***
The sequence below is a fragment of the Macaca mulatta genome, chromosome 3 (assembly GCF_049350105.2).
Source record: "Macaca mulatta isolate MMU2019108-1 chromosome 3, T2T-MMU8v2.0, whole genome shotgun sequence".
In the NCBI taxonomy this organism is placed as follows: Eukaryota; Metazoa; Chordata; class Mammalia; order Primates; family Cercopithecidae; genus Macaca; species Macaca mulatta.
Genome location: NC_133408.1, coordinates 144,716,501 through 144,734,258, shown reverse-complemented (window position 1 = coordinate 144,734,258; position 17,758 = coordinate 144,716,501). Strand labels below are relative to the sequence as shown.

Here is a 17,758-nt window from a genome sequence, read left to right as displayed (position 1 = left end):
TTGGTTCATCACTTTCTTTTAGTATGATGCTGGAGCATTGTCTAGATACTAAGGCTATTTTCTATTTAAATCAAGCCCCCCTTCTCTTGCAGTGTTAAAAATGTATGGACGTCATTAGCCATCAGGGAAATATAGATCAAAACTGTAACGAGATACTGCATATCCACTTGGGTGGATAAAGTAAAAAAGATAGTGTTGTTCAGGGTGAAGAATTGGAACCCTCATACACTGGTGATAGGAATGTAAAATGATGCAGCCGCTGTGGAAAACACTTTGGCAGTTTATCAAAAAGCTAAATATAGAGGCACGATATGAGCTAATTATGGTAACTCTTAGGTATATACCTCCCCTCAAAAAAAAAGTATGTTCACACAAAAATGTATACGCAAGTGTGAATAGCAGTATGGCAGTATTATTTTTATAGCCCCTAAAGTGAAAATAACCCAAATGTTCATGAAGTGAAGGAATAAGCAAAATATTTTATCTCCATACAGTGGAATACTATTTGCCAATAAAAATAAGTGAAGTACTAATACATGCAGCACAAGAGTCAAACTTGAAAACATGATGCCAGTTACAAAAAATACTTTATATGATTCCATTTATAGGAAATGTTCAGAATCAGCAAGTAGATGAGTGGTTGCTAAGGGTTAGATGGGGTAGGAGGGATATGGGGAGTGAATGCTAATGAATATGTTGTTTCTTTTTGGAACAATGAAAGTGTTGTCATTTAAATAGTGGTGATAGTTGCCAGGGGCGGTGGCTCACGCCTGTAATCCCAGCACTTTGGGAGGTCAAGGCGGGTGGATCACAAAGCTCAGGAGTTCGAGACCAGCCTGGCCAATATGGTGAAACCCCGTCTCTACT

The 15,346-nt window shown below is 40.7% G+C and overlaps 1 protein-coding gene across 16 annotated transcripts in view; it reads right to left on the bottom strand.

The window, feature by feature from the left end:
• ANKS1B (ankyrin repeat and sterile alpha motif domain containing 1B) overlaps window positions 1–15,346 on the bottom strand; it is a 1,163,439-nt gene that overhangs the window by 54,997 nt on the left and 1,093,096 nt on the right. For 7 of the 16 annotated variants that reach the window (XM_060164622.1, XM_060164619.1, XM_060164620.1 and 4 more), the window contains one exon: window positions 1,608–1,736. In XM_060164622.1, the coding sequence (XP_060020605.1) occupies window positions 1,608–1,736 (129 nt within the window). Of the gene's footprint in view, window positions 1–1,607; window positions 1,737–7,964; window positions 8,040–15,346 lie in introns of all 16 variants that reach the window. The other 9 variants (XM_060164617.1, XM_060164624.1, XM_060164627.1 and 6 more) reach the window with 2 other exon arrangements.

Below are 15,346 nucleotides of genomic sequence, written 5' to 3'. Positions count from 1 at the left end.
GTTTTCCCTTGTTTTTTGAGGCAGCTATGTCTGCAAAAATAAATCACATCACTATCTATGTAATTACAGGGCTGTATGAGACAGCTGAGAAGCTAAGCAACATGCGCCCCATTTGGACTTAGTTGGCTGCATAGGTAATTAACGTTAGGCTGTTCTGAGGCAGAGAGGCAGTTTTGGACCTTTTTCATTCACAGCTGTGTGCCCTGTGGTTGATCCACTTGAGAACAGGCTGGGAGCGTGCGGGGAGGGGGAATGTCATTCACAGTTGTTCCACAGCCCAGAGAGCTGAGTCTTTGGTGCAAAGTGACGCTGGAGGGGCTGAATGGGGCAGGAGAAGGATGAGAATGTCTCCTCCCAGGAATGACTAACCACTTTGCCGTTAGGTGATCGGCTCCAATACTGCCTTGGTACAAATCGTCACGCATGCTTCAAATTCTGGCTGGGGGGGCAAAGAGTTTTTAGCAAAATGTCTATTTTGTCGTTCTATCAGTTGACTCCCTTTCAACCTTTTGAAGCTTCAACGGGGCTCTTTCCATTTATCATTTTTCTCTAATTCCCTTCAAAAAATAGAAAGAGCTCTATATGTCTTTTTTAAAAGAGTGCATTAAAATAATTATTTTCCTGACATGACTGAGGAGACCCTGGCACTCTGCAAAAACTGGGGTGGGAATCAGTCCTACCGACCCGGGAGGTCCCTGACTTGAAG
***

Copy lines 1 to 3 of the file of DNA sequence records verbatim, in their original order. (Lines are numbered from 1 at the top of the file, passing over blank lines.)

The sequence below is a fragment of the Macaca mulatta genome, chromosome 3 (assembly GCF_049350105.2).
Source record: "Macaca mulatta isolate MMU2019108-1 chromosome 3, T2T-MMU8v2.0, whole genome shotgun sequence".
In the NCBI taxonomy this organism is placed as follows: Eukaryota; Metazoa; Chordata; class Mammalia; order Primates; family Cercopithecidae; genus Macaca; species Macaca mulatta.